You, Valedictorian of your class, winner of the prestigious Bernie Saggau Award, Student Council President, member of the National Honor Society, Spanish Club, Quiz Bowl Team, Drama Club, Pep Band, Concert Band and numerous other organizations, are being suspended anyway just for spite. Or at least that is how I imagined "Smiling" Bob said it. In the end, I was suspended for two days my senior year in high school.

Let me first set the scene for you. It was my senior year in high school and being the only senior having a role in the school murder mystery play, I was asked to drive a few underclassmen to one of their houses to make some punch for the third scene. I looked incredulously at the teacher, two years removed from a private Catholic all girls school to this public institution of red necks and farm boys, at what she was asking or rather trusting us to do. She didn't seem to catch my look and so I agreed and off we went. About two minutes later, we pulled up to the house and the under classmen went inside to make the punch. I stood outside admiring the night sky and shooting the breeze with a friend of mine who happened to walk by on the way to the play. After about ten minutes, I began to wonder what was taking so long and looked inside just in time to see the last of a couple liquor bottles being filled up with water and stowed underneath the bar so that father wouldn't suspect anything later. Mrs. Private Catholic teacher was in for a surprise that had been no surprise to me.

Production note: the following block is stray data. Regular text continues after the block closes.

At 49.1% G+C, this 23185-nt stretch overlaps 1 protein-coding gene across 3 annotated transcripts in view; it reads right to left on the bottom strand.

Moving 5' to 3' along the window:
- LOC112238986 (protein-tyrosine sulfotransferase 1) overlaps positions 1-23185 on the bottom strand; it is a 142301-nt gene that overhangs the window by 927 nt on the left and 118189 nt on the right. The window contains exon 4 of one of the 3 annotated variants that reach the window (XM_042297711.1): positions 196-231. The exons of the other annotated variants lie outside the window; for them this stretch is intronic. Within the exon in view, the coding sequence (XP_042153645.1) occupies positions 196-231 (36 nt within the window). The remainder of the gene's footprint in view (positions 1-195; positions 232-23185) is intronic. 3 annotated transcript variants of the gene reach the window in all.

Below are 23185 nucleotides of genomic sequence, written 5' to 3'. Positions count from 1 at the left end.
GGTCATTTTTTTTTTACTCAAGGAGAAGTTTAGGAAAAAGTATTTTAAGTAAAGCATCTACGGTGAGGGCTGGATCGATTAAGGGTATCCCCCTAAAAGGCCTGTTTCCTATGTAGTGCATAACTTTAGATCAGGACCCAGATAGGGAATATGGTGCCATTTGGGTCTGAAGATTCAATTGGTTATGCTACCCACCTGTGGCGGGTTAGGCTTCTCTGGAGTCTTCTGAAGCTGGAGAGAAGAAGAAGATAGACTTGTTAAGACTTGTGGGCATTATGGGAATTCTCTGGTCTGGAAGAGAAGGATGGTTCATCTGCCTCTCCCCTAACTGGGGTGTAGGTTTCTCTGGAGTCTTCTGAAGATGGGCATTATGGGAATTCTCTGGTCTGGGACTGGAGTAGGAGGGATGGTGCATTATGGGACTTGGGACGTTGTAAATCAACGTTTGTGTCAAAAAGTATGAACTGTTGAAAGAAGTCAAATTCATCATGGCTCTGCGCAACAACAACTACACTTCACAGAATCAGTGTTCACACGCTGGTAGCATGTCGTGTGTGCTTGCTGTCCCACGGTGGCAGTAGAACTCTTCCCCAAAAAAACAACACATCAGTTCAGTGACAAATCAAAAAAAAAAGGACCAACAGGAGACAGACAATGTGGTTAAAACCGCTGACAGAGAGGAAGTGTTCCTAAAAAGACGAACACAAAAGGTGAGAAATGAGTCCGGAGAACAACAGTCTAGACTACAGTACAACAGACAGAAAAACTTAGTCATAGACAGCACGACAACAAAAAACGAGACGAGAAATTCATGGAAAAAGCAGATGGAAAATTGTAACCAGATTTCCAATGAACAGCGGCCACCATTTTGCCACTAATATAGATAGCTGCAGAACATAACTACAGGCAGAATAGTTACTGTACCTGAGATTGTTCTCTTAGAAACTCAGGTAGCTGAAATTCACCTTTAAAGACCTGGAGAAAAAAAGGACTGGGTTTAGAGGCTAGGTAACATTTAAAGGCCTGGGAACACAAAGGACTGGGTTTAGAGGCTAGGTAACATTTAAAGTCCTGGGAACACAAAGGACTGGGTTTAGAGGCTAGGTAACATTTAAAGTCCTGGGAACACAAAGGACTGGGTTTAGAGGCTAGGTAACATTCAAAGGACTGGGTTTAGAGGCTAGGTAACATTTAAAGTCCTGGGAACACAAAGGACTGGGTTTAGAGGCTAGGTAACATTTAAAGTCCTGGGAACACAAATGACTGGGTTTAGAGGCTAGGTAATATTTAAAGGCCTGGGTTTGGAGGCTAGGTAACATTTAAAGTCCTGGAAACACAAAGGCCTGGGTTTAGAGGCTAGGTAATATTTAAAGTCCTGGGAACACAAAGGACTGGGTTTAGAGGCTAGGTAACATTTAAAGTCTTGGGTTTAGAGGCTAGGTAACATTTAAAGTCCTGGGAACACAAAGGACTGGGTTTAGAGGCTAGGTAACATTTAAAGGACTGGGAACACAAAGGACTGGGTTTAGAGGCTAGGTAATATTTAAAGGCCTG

As we drove back to the school hurriedly because the play should have already started, I had to roll down the windows of the car because the punch reeked strongly of alcohol. We pulled into the parking lot and quickly made our way to the door at the back of the gymnasium near the state where Mrs. Private Catholic teacher greeted us.

"Did you spike the punch she asked?"

"No," the underclassmen answered while I suddenly realized that their jig was up.

"Let me taste it," she said. We poured her a glass, she sipped some and said, "This tastes awful, what did you put in it?"

"We put in several different kinds of Kool-Aid."

"Well alright. You're late so put it on the table and get to your places."

And with that, we were in. Whispers were quickly passed and soon, everybody knew about the punch, except for maybe the audience and the teachers directing the play. During my first scene as I was out on the stage, I noticed about one hundred camcorders focused on us and knew that this secret was bound to get out. We were playing with fire. I vowed to not drink any of it hoping that I would be absolved from the scandal that was sure to arise.